As for the results in the Democratic race in Iowa, what they make clear is that Sanders is a serious candidate going forward and that Clinton is going to have to treat him as such if she’s going to close out the race for the nomination in a way that doesn’t result in the same kind of bruising fight she had with Barack Obama eight years ago. Much as with Donald Trump, there were questions heading into last night whether the Sanders campaign could turn poll numbers into votes and whether they had the kind of ground game that would be needed to be competitive and it’s clear that the answer to that question is an emphatic yes. This is of particular concern for Clinton going into New Hampshire, of course, because it suggests that Sanders will be able to take advantage as his massive lead there quite easily unless Clinton can find a way to change the minds of a significant number of the people who presently say that they are backing Sanders. Given the fact that the appeal Sanders has is emotional and populist, while Clinton’s argument is more broad based, that isn’t going to be easy, Moreover, the fact that Sanders has made very few mistakes so far in this race suggests that the burden will be on Clinton to find a way to win rather than hoping that Sanders will stumble at any point in the next week.

As I’ve said before, ultimately losing New Hampshire likely wouldn’t be fatal to Clinton. She continues to have massive and seemingly insurmountable leads in South Carolina, Nevada, and other future primary states. Additionally, the fact that she at least performed strongly in Iowa means that she won’t be dealing with the prospect of back-to-back losses in the first two contests of the 2016 primaries. Nonetheless, this race obviously isn’t proceeding the way the Clinton campaign expected and the resilience of Bernie Sanders, even in the face of evidence that he’ll likely fall well short of actually becoming the Democratic nominee, means that this isn’t going to be the cakewalk that Clinton and her advisers may have been anticipating.

FILED UNDER: 2016 Election, Environment, US Politics, , , , , , , , , , , , , , , , , , , , ,
Doug Mataconis
About Doug Mataconis
Doug Mataconis held a B.A. in Political Science from Rutgers University and J.D. from George Mason University School of Law. He joined the staff of OTB in May 2010 and contributed a staggering 16,483 posts before his retirement in January 2020. He passed far too young in July 2021.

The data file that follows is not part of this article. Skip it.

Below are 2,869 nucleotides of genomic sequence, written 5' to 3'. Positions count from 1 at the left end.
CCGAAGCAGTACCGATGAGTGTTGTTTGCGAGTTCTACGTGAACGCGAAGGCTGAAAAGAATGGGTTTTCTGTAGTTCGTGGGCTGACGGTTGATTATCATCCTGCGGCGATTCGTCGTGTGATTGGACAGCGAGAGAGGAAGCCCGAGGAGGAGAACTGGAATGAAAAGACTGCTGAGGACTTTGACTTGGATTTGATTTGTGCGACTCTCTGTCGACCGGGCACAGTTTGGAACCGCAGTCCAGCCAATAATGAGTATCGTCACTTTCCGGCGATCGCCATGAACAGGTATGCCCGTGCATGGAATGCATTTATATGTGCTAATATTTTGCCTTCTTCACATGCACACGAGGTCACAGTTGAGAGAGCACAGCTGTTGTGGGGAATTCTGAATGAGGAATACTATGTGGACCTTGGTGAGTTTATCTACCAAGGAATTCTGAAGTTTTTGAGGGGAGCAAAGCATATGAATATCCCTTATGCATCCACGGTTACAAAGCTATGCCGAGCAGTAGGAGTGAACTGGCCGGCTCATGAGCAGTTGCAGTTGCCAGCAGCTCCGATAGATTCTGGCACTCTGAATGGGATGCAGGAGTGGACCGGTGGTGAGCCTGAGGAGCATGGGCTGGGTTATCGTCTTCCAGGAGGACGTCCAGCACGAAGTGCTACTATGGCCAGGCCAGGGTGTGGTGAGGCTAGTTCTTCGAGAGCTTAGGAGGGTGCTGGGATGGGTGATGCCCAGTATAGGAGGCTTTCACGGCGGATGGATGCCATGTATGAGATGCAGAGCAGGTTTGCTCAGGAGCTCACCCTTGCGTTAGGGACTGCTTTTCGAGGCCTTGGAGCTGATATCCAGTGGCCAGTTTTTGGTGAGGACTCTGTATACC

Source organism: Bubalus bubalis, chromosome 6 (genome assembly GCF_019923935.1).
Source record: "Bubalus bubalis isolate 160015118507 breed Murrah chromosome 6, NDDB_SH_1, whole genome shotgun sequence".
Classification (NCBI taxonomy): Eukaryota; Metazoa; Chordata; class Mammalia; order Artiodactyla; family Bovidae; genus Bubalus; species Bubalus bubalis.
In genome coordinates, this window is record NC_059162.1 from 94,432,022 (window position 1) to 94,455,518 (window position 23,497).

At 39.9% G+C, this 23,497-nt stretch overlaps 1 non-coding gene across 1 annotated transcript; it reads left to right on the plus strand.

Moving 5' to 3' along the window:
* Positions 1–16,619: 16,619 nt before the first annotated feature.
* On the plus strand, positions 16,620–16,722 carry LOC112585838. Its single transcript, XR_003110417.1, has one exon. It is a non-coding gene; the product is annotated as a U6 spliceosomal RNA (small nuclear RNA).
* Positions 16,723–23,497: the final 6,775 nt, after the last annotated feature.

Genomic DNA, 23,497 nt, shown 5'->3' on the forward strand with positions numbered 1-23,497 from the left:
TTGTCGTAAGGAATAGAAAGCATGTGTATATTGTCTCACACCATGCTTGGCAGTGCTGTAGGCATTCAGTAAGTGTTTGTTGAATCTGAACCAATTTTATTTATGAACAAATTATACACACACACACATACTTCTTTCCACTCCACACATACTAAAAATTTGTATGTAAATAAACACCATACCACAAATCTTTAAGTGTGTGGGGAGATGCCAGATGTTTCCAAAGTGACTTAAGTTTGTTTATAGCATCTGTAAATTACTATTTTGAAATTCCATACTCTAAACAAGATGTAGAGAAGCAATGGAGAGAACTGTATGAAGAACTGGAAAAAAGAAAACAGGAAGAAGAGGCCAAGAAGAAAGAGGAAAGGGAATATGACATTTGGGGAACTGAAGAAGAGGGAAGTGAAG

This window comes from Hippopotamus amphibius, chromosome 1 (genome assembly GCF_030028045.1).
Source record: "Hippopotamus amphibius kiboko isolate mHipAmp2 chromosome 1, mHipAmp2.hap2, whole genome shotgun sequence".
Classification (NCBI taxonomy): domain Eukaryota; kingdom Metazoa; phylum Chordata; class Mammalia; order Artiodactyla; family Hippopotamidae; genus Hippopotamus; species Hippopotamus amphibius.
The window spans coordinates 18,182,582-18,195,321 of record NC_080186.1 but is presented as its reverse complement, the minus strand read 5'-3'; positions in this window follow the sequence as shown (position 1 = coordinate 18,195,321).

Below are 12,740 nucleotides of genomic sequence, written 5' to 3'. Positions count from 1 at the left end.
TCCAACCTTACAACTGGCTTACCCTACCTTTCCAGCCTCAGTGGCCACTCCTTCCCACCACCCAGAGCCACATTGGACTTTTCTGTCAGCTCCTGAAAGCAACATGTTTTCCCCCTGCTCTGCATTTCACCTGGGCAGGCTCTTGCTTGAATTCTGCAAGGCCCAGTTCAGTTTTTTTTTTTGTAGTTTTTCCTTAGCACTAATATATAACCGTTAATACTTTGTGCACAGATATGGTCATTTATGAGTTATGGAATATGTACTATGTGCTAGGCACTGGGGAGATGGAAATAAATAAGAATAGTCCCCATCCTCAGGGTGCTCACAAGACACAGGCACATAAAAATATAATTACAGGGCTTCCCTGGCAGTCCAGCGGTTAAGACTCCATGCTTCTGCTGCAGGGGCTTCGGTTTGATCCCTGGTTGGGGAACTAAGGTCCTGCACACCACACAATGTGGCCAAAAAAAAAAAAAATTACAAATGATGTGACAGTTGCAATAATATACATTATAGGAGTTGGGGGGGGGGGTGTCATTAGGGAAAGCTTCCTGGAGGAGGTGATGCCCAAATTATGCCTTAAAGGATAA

1. C. Clavin says:

    Clinton won Iowa…no way she wins New Hampshire…and then Sanders is done, I think.
    I still believe Sanders being competitive is a good thing.
    She will be battle tested. Which will be invaluable against the mendaciousness of the Republican Party.

  2. john430 says:

    So…a congenital liar and a failed socialist head off to New Hampshire.

  3. Tillman says:

    Damn it, this whole idea of how the vote’s supposed to go falls apart if the young turn out!

  4. AEKH says:

    “Clinton only won barely in one of the three states where her opponent had a shot. Maybe everyone really hates this cackling witch after all?” – MSM

  5. C. Clavin says:

    You keep accusing her of lying….and investigation after investigation after investigation prove that you are, in fact, the liar.
    Are you capable of understanding that reality?
    As for Sanders being a Socialist…given you inability to comprehend even the most simple things about yourself…I’m guessing you don’t understand what socialism is. It’s a loaded term that confuses simpletons like yourself who insist on being wrong about everything.
    My guess is that you are a yyyuuuugggee beneficiary of “socialist” programs and policies and are not smart enough to recognize it.

  6. Moosebreath says:


    “So…a congenital liar and a failed socialist head off to New Hampshire.”

    Yes, we know Cruz and Trump are heading to New Hampshire, but this is a post about the Democratic side. Try to keep up.

  7. al-Ameda says:


    So…a congenital liar and a failed socialist head off to New Hampshire.

    Let’s see: 9 investigations and counting and yet Republicans have yet to recommend that charges be brought against Hillary Clinton.

    “failed socialist”? How is that she manages to fund raise so much money on Wall Street? Oh wait, never mind. I forgot that Wall Street is largely a communist-oriented investment banking and money making financial operations hub.

  8. al-Ameda says:

    She goes into Hew Hampshire as the underdog? She really couldn’t ask for more.

    All she has to do is keep it close and move on to real states.

  9. JKB says:

    @C. Clavin:

    Clinton survived Iowa, not won.

    But in both parties the races have just gotten more interesting for the later voters. Looks like real horse races going into at least Super Tuesday.